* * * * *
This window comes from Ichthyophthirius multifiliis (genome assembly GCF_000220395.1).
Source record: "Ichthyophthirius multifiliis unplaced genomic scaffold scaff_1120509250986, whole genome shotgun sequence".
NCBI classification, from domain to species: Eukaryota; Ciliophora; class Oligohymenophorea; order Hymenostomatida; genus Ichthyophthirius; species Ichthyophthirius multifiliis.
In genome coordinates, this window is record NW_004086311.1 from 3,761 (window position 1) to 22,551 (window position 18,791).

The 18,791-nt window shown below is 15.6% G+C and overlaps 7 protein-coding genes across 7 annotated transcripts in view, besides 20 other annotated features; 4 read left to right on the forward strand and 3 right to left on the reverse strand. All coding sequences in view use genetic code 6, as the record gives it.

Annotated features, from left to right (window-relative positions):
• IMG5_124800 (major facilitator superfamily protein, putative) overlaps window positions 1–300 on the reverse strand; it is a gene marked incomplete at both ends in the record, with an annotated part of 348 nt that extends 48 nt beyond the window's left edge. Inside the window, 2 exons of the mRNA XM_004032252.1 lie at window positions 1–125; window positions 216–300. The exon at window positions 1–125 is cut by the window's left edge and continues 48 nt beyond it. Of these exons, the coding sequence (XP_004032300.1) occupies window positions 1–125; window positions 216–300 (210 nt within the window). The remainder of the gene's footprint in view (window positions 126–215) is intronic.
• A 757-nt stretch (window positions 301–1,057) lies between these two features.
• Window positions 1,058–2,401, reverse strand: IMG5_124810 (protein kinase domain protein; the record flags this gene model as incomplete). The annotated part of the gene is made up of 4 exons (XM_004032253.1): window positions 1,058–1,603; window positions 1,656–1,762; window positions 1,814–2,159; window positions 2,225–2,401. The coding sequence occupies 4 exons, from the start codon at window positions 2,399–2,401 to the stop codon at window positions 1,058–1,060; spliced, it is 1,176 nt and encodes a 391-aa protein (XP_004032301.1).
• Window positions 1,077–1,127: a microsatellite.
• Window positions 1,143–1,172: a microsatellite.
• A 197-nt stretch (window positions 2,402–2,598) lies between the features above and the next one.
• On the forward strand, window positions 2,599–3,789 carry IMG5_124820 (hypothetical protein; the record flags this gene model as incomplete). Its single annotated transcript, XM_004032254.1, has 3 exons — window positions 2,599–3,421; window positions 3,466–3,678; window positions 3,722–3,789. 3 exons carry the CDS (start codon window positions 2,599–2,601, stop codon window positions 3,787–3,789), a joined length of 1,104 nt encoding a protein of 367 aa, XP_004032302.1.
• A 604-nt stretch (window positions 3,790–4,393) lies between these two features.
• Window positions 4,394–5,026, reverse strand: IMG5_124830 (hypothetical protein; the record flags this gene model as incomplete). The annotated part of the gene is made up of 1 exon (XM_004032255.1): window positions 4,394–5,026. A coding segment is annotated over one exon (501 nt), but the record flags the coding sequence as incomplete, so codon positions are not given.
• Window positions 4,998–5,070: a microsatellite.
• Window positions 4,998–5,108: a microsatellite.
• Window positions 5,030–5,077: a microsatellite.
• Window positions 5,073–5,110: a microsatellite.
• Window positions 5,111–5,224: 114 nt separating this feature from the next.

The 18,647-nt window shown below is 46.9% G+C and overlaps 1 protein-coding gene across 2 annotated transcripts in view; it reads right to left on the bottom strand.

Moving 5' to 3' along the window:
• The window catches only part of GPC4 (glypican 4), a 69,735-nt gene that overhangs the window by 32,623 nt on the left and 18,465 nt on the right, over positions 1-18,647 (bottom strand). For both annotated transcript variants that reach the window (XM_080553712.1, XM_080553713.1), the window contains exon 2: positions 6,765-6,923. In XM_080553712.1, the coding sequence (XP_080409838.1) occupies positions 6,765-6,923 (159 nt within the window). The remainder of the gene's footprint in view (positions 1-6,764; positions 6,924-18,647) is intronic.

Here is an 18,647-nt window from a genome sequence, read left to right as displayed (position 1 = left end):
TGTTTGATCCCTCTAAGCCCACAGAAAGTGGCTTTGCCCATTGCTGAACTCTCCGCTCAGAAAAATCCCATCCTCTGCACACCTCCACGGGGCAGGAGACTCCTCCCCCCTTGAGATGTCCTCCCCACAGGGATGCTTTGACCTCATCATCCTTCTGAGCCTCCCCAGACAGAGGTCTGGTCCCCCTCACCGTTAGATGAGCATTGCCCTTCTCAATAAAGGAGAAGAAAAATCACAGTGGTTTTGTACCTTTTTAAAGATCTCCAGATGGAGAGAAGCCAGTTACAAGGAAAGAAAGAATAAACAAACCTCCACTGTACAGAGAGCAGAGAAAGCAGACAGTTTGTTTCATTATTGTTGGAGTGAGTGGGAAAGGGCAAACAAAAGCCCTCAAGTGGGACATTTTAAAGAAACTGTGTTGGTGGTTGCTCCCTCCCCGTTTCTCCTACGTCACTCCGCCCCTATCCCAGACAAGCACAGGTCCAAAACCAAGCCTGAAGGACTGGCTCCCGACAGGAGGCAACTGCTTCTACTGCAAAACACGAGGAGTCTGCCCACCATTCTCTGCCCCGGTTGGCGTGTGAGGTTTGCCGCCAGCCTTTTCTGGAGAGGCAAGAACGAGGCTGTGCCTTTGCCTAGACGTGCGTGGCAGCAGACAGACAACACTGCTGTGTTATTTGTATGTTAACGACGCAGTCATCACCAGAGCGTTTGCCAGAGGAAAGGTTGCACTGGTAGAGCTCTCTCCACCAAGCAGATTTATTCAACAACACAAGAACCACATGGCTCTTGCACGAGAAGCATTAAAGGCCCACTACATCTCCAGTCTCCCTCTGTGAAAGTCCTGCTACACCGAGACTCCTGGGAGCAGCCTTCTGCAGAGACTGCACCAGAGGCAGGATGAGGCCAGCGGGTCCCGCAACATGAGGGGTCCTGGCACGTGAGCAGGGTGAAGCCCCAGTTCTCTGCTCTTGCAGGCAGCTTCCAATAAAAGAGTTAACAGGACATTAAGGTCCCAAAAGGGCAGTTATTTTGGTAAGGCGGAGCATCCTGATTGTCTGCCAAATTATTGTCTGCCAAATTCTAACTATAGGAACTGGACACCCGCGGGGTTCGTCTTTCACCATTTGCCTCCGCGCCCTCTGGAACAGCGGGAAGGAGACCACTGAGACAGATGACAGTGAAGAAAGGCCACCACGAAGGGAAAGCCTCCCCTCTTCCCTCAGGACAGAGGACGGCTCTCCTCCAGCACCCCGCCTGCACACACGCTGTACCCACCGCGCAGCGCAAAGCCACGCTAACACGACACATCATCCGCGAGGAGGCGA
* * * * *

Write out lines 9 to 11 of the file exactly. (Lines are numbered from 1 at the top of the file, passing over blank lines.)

• Window positions 1,058–2,401, reverse strand: IMG5_124810 (protein kinase domain protein; the record flags this gene model as incomplete). The annotated part of the gene is made up of 4 exons (XM_004032253.1): window positions 1,058–1,603; window positions 1,656–1,762; window positions 1,814–2,159; window positions 2,225–2,401. The coding sequence occupies 4 exons, from the start codon at window positions 2,399–2,401 to the stop codon at window positions 1,058–1,060; spliced, it is 1,176 nt and encodes a 391-aa protein (XP_004032301.1).
• Window positions 1,077–1,127: a microsatellite.
• Window positions 1,143–1,172: a microsatellite.